Catherine Welch / RIPR

Federal regulators have cleared the way for a transmission cable linking Block Island to Rhode Island’s mainland.  It's big step forward for Deepwater Wind’s offshore wind farm.  

The decision for the “right-of-way grant” marks a major milestone – not just for the Block Island Wind Farm project itself – but also for offshore renewable energy in the United States. The cable, which would cross federal waters, would do two things: connect Block Island to the ocean wind farm 3 miles off the island’s coast, and transmit energy between the mainland and the island.

Local tradesmen and women will build some of the foundation parts of the Block Island ocean wind farm, which is slated for construction next year. This is the first round local jobs Deepwater Wind expects to create from the project.

Rhode Island and Massachusetts are leaders among East Coast states in the race to advance offshore wind energy development. That’s according to a new report from the National Wildlife Federation.

These two states are the only ones that have secured a combination of necessary contracts, leases, and permits to build offshore wind farms. The report points to budding large-scale projects from offshore developers Deepwater Wind and Cape Wind. Construction for these projects, including the Block Island Wind Farm, is set to begin next year.


The Coastal Resources Management Council will discuss a subcommittee’s recommendation to approve Deepwater Wind’s proposed Block Island Wind Farm Tuesday. This may be another big vote for the project.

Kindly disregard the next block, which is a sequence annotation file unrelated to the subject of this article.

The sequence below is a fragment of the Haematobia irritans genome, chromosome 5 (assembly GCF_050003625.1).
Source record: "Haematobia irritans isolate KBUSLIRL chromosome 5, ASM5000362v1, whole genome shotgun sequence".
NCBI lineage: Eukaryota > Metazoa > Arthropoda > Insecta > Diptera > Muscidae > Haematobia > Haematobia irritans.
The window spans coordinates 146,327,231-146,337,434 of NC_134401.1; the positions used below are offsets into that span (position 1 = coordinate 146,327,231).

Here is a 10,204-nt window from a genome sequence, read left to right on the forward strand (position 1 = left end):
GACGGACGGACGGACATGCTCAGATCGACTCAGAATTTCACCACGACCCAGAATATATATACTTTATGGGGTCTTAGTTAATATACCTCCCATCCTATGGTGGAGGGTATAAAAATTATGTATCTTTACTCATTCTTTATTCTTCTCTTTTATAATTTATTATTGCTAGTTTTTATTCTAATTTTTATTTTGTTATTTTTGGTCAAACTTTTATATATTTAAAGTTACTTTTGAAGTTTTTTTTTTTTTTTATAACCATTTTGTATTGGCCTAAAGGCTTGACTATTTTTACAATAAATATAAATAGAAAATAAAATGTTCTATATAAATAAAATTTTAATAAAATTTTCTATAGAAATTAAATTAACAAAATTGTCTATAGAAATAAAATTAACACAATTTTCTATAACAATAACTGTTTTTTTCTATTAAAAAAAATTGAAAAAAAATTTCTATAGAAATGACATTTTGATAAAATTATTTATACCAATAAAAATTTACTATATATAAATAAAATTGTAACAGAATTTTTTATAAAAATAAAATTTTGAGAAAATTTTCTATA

A subcommittee of the Coastal Resources Management Council has unanimously recommended approving a proposed offshore wind farm off the coast of Block Island.  

The subcommittee’s official recommendation will be read at a council meeting within the next 30 days, and then scheduled for a full committee vote. The subcommittee’s recommendation holds a lot of weight, according to Laura Dwyer, information coordinator for the Coastal Resources Management Council.


A subcommittee of the Coastal Resources Management Council will take another step in the permitting process for a proposed offshore wind farm in state waters, when it decides next week whether to recommend approval for the project. 

Bradley Campbell / RIPR

A subcommittee of the Coastal Resources Management Council set the final public hearing to discuss Deepwater Wind’s proposed ocean wind farm for today. 

The subcommittee in charge of these hearings has set aside six hours for public comments.  They may also ask Deepwater Wind some final questions to help them decide whether to recommend the project to the CRMC for approval.

The full council will consider these hearings, the subcommittee’s recommendation, and staff report before it votes on the project.

Catherine Welch / RIPR

A subcommittee of the Coastal Resources Management Council will hold another hearing today on Deepwater Wind's permit application to build a wind farm off the coast of Block Island.

This is the second of three scheduled hearings this month.